Logourl black
From our private database of 12,700+ case briefs...

Erie Railroad Co. v. Tompkins

United States Supreme Court
304 U.S. 64 (1938)

Erie Railroad Co. v. Tompkins

Facts

While walking along the railroad tracks, Harry Tompkins (plaintiff), a citizen of Pennsylvania, was injured by a train owned by Erie Railroad Co. (Erie) (defendant). Tompkins sued Erie, a New York company, for negligence in New York federal court. At trial, Erie argued that Tompkins was a trespasser and, under Pennsylvania state law, the company was not liable unless its conduct was wantonly negligent. Tompkins argued that federal general law should apply and determine Erie’s duty and liability. The trial judge applied the rule from Swift v. Tyson, 41 U.S. (16 Pet.) 1 (1842), holding that federal courts were only bound to apply state statutory and customary law, not state common law. Thus, the trial court applied the general law. Because the majority rule was that railroad company owed a duty of ordinary care to travelers like Tompkins, the district court granted recovery for Tompkins. The circuit court affirmed judgment for Tompkins claiming that federal courts could use their discretion on matters of general law. The United States Supreme Court granted certiorari.

Rule of Law

The rule of law is the black letter law upon which the court rested its decision. To access this section, start your 7-day free trial of Quimbee for Law Students.

Issue

The issue section includes the dispositive legal issue in the case phrased as a question. To access this section, start your 7-day free trial of Quimbee for Law Students.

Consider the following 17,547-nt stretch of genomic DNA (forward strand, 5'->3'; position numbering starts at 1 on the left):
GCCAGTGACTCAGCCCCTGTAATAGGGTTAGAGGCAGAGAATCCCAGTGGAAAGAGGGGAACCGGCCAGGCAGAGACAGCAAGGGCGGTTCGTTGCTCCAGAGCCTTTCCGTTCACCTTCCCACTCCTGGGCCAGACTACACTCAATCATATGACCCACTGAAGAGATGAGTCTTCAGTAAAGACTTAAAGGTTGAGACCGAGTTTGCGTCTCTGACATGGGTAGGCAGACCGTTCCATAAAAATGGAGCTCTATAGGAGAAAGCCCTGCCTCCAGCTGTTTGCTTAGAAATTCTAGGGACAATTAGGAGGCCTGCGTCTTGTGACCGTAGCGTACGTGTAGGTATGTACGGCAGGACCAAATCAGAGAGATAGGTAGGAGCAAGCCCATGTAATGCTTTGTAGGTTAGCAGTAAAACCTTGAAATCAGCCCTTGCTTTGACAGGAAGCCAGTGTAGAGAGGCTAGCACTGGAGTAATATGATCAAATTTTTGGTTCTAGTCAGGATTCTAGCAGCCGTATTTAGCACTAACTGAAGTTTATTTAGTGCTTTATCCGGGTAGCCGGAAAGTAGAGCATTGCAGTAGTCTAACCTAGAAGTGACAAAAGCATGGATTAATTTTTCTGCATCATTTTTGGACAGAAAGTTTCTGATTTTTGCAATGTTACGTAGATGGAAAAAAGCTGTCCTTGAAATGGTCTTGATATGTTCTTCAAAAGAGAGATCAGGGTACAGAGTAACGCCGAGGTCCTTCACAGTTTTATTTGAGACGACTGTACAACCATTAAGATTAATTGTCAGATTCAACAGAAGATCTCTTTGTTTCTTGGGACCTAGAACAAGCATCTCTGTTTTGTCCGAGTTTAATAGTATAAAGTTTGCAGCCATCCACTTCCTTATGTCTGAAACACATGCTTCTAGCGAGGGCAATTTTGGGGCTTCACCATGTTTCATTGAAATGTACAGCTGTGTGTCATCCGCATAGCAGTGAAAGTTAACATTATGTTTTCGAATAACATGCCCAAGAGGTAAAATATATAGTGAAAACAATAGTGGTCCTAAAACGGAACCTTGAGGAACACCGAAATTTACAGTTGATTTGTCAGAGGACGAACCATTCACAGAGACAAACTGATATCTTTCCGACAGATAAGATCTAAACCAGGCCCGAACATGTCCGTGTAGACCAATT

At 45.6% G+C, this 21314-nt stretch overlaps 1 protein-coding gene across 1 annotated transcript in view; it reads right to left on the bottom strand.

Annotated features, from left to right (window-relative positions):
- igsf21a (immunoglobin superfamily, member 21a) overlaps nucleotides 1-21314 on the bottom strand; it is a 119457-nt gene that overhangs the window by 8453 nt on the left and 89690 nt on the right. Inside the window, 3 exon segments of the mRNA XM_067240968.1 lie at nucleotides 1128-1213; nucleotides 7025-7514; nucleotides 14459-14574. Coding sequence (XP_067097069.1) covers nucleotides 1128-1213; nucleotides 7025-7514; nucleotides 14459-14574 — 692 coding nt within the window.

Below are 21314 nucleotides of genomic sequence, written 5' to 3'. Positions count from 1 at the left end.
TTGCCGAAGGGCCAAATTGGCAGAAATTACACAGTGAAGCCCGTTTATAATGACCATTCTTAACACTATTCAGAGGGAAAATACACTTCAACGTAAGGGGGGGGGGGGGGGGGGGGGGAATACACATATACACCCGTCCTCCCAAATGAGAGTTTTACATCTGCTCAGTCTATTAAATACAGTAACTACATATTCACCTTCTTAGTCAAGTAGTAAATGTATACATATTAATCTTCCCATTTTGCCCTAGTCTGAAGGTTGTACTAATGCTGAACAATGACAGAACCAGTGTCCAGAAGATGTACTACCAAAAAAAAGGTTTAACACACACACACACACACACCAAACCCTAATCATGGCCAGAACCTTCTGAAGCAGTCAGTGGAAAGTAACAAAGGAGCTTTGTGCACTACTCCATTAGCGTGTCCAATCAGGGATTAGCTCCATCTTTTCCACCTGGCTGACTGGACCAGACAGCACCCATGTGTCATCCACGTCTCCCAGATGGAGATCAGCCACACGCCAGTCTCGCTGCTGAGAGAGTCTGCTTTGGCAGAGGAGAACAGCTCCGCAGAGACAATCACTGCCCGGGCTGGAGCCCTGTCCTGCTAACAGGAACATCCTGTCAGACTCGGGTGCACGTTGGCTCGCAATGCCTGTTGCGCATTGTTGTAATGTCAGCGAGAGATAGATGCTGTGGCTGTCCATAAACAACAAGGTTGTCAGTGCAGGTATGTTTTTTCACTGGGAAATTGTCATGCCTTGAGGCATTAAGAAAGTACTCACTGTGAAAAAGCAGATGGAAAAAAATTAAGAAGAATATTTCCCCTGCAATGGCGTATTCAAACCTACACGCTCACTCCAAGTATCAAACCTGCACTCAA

Holding and Reasoning (Brandeis, J.)

The holding and reasoning section includes:

  • A “yes” or “no” answer to the question framed in the issue section;
  • A summary of the majority or plurality opinion, using the CREAC method; and
  • The procedural disposition (e.g. reversed and remanded, affirmed, etc.).

To access this section, start your 7-day free trial of Quimbee for Law Students.

Concurrence (Reed, J.)

The concurrence section is for members only and includes a summary of the concurring judge or justice’s opinion. To access this section, start your 7-day free trial of Quimbee for Law Students.

Dissent (Butler, J.)

The dissent section is for members only and includes a summary of the dissenting judge or justice’s opinion. To access this section, start your 7-day free trial of Quimbee for Law Students.

What to do next…

  1. Unlock this case brief with a free (no-commitment) trial membership of Quimbee.

    You’ll be in good company: Quimbee is one of the most widely used and trusted sites for law students, serving more than 97,000 law students since 2011. Some law schools—such as Yale, Vanderbilt, Berkeley, and the University of Illinois—even subscribe directly to Quimbee for all their law students. Read our student testimonials.

  2. Learn more about Quimbee’s unique (and proven) approach to achieving great grades at law school.

    Quimbee is a company hell-bent on one thing: helping you get an “A” in every course you take in law school, so you can graduate at the top of your class and get a high-paying law job. We’re not just a study aid for law students; we’re the study aid for law students. Read more about Quimbee.

Here's why 119,000 law students have relied on our case briefs:

  • Written by law professors and practitioners, not other law students. 12,700 briefs, keyed to 172 casebooks. Top-notch customer support.
  • The right amount of information, includes the facts, issues, rule of law, holding and reasoning, and any concurrences and dissents.
  • Access in your classes, works on your mobile and tablet. Massive library of related video lessons and high quality multiple-choice questions.
  • Easy to use, uniform format for every case brief. Written in plain English, not in legalese. Our briefs summarize and simplify; they don’t just repeat the court’s language.